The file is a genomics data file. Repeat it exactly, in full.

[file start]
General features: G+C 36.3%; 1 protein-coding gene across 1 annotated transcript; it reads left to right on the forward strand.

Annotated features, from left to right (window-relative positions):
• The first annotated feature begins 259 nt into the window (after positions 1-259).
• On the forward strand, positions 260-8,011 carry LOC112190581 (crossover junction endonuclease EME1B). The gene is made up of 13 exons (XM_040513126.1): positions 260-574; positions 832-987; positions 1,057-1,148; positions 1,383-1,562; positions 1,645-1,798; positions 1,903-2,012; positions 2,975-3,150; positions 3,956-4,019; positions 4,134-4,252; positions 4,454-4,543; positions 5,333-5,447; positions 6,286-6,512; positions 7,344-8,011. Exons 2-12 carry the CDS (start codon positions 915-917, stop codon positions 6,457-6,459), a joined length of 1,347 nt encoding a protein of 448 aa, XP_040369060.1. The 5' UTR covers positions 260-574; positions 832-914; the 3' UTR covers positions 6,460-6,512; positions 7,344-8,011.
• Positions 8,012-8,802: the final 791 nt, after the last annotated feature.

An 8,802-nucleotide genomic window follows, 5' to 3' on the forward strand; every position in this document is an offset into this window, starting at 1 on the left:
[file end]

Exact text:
General features: G+C 36.3%; 1 protein-coding gene across 1 annotated transcript; it reads left to right on the forward strand.

Annotated features, from left to right (window-relative positions):
• The first annotated feature begins 259 nt into the window (after positions 1-259).
• On the forward strand, positions 260-8,011 carry LOC112190581 (crossover junction endonuclease EME1B). The gene is made up of 13 exons (XM_040513126.1): positions 260-574; positions 832-987; positions 1,057-1,148; positions 1,383-1,562; positions 1,645-1,798; positions 1,903-2,012; positions 2,975-3,150; positions 3,956-4,019; positions 4,134-4,252; positions 4,454-4,543; positions 5,333-5,447; positions 6,286-6,512; positions 7,344-8,011. Exons 2-12 carry the CDS (start codon positions 915-917, stop codon positions 6,457-6,459), a joined length of 1,347 nt encoding a protein of 448 aa, XP_040369060.1. The 5' UTR covers positions 260-574; positions 832-914; the 3' UTR covers positions 6,460-6,512; positions 7,344-8,011.
• Positions 8,012-8,802: the final 791 nt, after the last annotated feature.

An 8,802-nucleotide genomic window follows, 5' to 3' on the forward strand; every position in this document is an offset into this window, starting at 1 on the left: